Sanjeev is Director of the Evaluation Centre for Complex Health Interventions at Li Ka Shing Knowledge Institute at St. Michaels Hospital and Associate Professor at the Department of Health Policy, Management and Evaluation at the University of Toronto. Prior to his position at Toronto, he was the Head of the Evaluation Program and Senior Research Fellow at the Research Unit in Health, Behaviour and Change at the University of Edinburgh. He is a former associate editor of the American Journal of Evaluation and is on the boards of the Canadian Journal of Program Evaluation, New Directions for Evaluation and the Journal of Evaluation and Program Planning.
Rachael is a researcher at the Evaluation Centre for Complex Health Interventions. Since joining the Evaluation Centre, she has had an opportunity to work on a number of exciting evaluation projects related to health. These include a dance intervention into Parkinson’s disease, a drop-in centre for individuals living in extreme poverty, and a business resource centre for newcomer women entrepreneurs. In addition to her work at the Evaluation Centre, Rachael is currently completing a doctoral program in Political Science at the University of Toronto.
Claudeth White handles all of the administration for the Evaluation Centre for Complex Health Interventions (TECCHI). She joined TECCHI in February of 2013 and is involved in the day-to-day activities in the Centre. During that time, she has had the opportunity to learn about evaluation and all its complexities. She has been involved in numerous projects such as Toronto Community Care Access Centre, Dancing with Parkinson’s (a dance program for individuals living with Parkinson’s disease) and multiple poverty reduction programs –these projects address the needs of individuals living in extreme poverty.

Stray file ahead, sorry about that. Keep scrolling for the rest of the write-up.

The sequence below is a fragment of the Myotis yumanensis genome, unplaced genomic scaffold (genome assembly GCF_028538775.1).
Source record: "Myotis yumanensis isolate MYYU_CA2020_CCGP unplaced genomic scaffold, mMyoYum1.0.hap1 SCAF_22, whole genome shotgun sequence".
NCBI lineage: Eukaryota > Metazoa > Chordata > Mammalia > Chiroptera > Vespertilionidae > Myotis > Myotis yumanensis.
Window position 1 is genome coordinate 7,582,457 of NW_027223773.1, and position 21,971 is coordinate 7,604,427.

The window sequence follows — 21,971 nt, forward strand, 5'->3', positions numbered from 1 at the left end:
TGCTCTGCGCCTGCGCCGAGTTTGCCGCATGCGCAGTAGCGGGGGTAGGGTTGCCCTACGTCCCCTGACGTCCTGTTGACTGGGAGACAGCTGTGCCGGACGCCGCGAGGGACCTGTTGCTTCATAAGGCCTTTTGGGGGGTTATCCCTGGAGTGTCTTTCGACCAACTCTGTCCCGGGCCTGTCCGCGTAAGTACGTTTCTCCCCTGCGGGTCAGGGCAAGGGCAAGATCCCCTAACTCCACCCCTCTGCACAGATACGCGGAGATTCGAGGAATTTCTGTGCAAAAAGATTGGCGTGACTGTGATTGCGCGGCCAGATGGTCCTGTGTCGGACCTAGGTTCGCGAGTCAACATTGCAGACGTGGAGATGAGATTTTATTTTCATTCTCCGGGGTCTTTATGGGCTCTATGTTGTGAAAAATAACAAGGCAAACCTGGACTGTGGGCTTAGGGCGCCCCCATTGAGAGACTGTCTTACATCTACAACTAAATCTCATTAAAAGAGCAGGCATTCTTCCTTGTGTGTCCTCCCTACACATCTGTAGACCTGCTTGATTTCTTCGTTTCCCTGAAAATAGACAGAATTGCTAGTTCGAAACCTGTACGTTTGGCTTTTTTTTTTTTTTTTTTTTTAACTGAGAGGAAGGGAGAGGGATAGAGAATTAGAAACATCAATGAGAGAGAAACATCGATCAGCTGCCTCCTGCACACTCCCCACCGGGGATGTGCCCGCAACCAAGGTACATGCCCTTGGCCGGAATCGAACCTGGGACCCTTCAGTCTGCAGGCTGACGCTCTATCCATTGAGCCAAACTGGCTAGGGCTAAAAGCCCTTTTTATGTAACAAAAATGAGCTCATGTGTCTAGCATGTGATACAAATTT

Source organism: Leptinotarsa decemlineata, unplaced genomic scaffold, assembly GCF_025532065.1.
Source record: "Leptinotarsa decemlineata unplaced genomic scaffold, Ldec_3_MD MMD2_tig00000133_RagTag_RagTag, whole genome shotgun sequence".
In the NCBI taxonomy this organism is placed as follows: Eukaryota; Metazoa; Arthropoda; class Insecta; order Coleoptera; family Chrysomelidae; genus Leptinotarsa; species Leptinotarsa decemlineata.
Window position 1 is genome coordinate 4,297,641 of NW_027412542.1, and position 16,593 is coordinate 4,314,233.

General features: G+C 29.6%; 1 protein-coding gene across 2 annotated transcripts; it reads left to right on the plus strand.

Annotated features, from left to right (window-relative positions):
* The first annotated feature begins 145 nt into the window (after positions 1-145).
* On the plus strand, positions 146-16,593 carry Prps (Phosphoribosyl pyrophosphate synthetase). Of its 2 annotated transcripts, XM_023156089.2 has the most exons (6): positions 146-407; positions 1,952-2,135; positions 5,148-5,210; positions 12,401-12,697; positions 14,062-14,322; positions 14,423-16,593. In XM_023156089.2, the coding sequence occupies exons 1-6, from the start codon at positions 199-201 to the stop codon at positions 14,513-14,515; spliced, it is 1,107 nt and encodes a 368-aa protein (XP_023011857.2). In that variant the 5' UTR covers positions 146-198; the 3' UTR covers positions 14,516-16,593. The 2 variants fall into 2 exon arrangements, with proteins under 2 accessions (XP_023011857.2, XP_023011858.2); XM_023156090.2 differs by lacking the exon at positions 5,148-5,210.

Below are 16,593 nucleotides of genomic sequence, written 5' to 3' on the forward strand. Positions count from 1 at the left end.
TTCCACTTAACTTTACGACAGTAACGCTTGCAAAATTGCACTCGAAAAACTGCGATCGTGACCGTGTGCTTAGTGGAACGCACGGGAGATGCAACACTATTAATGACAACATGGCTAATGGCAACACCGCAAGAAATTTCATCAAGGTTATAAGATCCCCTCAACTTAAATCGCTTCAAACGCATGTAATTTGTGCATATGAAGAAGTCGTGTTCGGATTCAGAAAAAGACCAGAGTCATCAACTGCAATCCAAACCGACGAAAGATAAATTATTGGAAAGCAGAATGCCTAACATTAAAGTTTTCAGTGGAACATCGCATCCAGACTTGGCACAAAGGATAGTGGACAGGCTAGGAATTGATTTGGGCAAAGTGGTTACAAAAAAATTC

Ian was one of the founding staff of the Evaluation Centre for Complex Health Interventions. He has worked with Sanjeev for more than a decade—they collaborated in developing an Evaluation Program at the School of Medicine at the University of the Edinburgh. He leads the knowledge translation work of the Centre and manages the project websites and publications which disseminate our work. He also devises the communication strategy of the centre, part of which involves the organisation of our capacity building summer and fall schools.
April Nakaima has worked in evaluation of health programs and policy for nine years. At TECCHI she has had the pleasure of collaborating with community organizations to develop and co-lead two Local Poverty Reduction Fund projects and several Ontario Brain Institute Evaluation Support Program projects. April also worked on Building Equity in China through Conducting Evaluations and Evaluation Capacity Building, and is a co-editor of a volume of papers arising from the China project. In collaboration with several health centres, community organizations, and York University, April has developed numerous health promotion projects in dance activity. She previously worked as a knowledge broker at EENet, regional evaluation coordinator for the Systems Improvement through Service Collaboratives project at CAMH, and research associate at York University Department of Dance.